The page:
For Tuesday’s event, the film club decided to keep the lead film a surprise and would only call it a “Wes Craven tribute film.” 

click to enlarge From left, OKC Film Club organizers, Patrick Crain, Eric King, and Alex Palmer, in back with a crowd ready for the start of a horror film at District House in the Plaza District, 10-14-15. - MARK HANCOCK
  • Mark Hancock
  • From left, OKC Film Club organizers, Patrick Crain, Eric King, and Alex Palmer, in back with a crowd ready for the start of a horror film at District House in the Plaza District, 10-14-15.

OKC Film Club’s Horror Fest might be the only place in town where you can openly, loudly and unabashedly yell at a movie screen, “Don’t go in there!”

The monthlong event wraps up Tuesday with a Wes Craven tribute and party hosted by OKC Film Club and Nerdy Girls OKC.

“We just want people to have a good time,” said OKC Film Club co-founder Alex Palmer. “We love horror films.”

OKC Film Club wants people to know there’s more to Romero than the Night of the Living Dead series (which also was featured earlier this month).

Palmer founded the event two years ago as VHS Horror Fest and thought it would be fun to show lesser-known titles that were only playable on a VCR. However, he hadn’t anticipated the difficulty of finding the antiquated video tape players, and getting them to cooperate with modern projection equipment proved even more difficult.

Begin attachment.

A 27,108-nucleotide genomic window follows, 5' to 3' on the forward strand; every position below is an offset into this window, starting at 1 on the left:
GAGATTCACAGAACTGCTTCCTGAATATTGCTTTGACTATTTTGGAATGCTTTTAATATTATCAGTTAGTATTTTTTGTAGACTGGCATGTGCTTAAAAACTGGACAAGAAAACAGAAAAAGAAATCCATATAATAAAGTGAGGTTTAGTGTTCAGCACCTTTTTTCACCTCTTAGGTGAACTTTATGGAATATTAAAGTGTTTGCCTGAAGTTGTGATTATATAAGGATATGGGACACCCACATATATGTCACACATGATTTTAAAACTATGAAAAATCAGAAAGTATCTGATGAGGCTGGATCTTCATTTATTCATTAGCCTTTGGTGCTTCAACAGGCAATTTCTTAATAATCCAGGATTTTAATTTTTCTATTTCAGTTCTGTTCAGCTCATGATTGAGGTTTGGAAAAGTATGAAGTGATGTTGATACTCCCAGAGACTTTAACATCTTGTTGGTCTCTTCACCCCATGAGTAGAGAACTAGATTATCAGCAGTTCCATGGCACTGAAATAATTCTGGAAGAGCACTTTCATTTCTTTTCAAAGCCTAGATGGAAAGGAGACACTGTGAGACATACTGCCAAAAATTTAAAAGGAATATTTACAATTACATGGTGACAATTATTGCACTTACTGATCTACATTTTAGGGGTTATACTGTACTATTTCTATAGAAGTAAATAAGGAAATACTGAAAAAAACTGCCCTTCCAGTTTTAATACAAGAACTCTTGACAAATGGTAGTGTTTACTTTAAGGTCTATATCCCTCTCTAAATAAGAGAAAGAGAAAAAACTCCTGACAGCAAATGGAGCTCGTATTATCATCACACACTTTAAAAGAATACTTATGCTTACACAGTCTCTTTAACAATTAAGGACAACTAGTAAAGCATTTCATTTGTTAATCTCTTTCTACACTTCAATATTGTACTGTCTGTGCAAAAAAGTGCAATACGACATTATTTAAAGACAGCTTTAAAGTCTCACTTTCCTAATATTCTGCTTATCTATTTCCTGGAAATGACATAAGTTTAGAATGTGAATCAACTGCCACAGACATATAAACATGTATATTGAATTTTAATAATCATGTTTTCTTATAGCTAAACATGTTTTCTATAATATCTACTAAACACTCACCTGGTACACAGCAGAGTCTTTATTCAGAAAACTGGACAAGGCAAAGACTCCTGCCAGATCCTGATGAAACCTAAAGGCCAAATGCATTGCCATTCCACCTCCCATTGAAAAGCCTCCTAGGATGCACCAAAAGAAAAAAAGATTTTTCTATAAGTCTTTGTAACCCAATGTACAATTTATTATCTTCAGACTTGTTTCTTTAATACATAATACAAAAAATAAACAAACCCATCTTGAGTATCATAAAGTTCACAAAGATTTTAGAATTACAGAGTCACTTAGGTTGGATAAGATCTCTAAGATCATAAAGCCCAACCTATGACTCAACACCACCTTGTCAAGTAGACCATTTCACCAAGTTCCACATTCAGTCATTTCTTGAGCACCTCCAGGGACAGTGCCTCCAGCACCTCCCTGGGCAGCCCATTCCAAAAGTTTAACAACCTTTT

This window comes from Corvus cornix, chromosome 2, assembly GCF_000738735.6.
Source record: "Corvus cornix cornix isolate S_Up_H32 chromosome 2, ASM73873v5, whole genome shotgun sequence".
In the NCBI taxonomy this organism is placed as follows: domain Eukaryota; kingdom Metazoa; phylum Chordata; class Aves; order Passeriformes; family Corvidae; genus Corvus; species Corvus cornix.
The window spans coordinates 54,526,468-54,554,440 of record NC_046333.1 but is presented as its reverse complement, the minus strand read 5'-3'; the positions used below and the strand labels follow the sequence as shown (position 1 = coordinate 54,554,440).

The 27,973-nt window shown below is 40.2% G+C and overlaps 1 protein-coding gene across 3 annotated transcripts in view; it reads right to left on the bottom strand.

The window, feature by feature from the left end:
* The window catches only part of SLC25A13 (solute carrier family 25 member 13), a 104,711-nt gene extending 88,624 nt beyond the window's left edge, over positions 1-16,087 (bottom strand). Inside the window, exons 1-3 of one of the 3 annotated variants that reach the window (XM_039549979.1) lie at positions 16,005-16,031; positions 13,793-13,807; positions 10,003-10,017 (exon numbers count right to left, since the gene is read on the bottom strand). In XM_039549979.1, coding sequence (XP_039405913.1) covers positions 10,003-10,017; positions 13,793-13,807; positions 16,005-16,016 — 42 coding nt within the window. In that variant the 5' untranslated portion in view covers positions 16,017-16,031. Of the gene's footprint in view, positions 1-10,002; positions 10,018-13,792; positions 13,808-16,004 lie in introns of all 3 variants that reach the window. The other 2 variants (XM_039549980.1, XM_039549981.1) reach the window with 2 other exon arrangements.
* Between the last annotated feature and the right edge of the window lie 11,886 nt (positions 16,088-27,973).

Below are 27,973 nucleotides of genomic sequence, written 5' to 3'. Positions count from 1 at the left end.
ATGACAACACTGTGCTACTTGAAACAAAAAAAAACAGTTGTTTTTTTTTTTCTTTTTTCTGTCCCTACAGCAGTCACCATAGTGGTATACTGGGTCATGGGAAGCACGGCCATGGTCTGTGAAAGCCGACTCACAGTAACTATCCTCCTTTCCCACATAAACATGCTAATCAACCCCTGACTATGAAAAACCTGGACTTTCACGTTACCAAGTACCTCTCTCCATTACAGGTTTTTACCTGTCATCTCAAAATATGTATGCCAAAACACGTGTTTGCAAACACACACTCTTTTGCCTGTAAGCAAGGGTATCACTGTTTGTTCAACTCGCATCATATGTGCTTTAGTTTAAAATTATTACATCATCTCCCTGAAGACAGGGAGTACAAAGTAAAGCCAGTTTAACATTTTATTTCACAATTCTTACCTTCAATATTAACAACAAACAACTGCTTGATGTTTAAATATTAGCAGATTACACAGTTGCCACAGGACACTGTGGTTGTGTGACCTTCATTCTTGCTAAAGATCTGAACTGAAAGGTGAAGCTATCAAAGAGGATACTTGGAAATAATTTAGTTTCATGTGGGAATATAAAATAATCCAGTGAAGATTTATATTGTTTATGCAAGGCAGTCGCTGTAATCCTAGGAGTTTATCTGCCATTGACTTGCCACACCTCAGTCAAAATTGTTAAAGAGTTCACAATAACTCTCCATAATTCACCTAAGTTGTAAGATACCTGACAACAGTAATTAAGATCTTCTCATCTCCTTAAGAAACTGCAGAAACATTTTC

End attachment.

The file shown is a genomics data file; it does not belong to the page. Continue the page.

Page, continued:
Despite the trouble, Palmer knew he was on to something. Horror Fest 2013 brought in a fun-loving crowd. He decided to keep the festival but ditch the old-school tech.

Fans of the genre often return multiple nights and multiple years. Joel Hacker started watching horror films at a young age with his father, much to the chagrin of his mother. Hacker said he enjoys the opportunity to revisit his childhood, this time on the big screen.

“The first night, they screened Dead Alive,” he said. “A lot of people hadn’t seen it before … It got a great audience reaction.”

OKC Film Club co-founder Patrick Crain, who Palmer refers to as “the human film encyclopedia,” also fell in love with the genre as a kid. Growing up with asthma, he spent a lot of time in the house, and movies were his primary form of entertainment. He saw John Carpenter’s The Thing when he was 8 and Halloween and Friday the 13th not long after that.

“As an art form, [the genre is] important because horror basically reflects the psychological mood of our society. They always have, even from the early days in the 1930s, when the Universal monsters came around,” he said. “As an art form, [it] reflects our society’s inner fears and our anxieties — more so, I think, than any other genre.”

For Tuesday’s event, the film club decided to keep the lead film a surprise and would only call it a “Wes Craven tribute film.”

“We like to keep one of the movies a surprise. It’s fun for the audience,” Palmer said. “Even though I have an idea about what’s showing, it’s fun to walk into a theater not knowing what’s going to be on that screen.”

The night also includes costume and horror trivia contests, both with prizes. Entry is free, said OKC Film Club co-founder Eric King.

“This is a community where you show up, you watch a double feature, like in the old days, when you’d have The Wolf Man and then Frankenstein Meets the Wolf Man,” King said. “It’s something I always wanted to be a part of, but I’ve never seen that in the city.”

Print headline: District scream, OKC Horror Fest wraps up another year with a surprise film showing and party on Tuesday.

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